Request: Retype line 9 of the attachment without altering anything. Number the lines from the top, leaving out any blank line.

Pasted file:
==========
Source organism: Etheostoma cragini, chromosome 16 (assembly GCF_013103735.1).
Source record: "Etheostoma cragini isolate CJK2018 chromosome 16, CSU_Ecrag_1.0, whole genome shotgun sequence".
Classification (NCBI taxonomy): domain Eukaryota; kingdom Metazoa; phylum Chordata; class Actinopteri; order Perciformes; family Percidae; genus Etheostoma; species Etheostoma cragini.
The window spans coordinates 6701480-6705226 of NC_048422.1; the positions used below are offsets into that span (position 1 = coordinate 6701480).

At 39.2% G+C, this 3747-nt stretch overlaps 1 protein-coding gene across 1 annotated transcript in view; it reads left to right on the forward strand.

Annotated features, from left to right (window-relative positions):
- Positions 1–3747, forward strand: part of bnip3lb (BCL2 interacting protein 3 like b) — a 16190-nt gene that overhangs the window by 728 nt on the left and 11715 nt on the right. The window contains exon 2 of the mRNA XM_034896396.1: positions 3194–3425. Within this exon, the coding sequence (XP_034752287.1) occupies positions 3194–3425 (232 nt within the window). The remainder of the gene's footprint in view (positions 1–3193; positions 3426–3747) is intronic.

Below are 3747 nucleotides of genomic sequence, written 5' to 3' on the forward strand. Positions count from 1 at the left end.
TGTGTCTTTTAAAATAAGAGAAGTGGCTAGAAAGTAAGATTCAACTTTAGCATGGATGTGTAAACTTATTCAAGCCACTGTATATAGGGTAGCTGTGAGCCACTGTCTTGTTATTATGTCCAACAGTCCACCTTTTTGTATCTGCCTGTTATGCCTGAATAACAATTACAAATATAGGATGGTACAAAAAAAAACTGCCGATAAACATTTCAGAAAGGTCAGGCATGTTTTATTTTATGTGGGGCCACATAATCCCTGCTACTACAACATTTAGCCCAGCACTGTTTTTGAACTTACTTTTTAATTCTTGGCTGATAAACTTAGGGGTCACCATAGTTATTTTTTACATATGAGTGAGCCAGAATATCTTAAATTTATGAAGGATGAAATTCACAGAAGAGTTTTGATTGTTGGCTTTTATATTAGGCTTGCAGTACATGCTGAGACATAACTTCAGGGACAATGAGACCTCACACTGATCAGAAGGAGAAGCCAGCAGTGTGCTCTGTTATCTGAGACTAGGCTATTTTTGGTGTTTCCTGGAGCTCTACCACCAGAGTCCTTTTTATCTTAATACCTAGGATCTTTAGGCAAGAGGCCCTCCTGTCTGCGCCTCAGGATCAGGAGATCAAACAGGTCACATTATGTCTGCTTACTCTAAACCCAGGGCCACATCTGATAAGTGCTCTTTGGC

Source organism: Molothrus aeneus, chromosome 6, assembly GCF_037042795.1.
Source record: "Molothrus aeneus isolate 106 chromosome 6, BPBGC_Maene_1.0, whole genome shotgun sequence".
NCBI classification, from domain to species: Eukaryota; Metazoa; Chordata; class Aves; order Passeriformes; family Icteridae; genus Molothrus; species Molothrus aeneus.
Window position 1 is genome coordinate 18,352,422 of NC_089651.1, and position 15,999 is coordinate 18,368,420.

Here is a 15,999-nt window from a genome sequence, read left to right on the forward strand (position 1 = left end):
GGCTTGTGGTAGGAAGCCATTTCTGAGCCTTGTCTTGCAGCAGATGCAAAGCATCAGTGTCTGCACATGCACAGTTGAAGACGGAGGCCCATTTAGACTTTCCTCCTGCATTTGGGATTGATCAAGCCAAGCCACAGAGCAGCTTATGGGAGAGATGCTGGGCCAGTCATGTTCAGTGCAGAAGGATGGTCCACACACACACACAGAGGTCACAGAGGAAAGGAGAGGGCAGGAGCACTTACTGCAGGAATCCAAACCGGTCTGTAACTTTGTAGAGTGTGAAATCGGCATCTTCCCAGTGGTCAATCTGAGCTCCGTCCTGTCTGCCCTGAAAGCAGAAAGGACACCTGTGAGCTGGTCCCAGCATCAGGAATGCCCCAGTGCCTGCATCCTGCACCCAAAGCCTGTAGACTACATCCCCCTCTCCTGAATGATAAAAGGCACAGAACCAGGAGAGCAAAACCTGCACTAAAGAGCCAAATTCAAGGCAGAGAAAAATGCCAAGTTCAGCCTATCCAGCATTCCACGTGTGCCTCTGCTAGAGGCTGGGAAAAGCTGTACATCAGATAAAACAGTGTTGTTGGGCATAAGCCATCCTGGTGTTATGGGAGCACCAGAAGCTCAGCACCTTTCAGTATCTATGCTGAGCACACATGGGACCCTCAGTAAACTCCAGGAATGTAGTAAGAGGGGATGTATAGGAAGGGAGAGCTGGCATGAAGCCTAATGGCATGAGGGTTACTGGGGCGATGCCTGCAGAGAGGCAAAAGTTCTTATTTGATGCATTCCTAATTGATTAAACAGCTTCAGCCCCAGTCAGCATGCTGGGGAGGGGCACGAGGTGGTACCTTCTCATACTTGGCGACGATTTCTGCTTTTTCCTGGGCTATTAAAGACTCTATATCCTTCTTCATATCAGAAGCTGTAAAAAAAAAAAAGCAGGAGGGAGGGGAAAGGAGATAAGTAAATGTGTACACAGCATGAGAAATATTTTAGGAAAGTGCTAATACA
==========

TGTGTCTTTTAAAATAAGAGAAGTGGCTAGAAAGTAAGATTCAACTTTAGCATGGATGTGTAAACTTATTCAAGCCACTGTATATAGGGTAGCTGTGAGCCACTGTCTTGTTATTATGTCCAACAGTCCACCTTTTTGTATCTGCCTGTTATGCCTGAATAACAATTACAAATATAGGATGGTACAAAAAAAAACTGCCGATAAACATTTCAGAAAGGTCAGGCATGTTTTATTTTATGTGGGGCCACATAATCCCTGCTACTACAACATTTAGCCCAGCACTGTTTTTGAACTTACTTTTTAATTCTTGGCTGATAAACTTAGGGGTCACCATAGTTATTTTTTACATATGAGTGAGCCAGAATATCTTAAATTTATGAAGGATGAAATTCACAGAAGAGTTTTGATTGTTGGCTTTTATATTAGGCTTGCAGTACATGCTGAGACATAACTTCAGGGACAATGAGACCTCACACTGATCAGAAGGAGAAGCCAGCAGTGTGCTCTGTTATCTGAGACTAGGCTATTTTTGGTGTTTCCTGGAGCTCTACCACCAGAGTCCTTTTTATCTTAATACCTAGGATCTTTAGGCAAGAGGCCCTCCTGTCTGCGCCTCAGGATCAGGAGATCAAACAGGTCACATTATGTCTGCTTACTCTAAACCCAGGGCCACATCTGATAAGTGCTCTTTGGC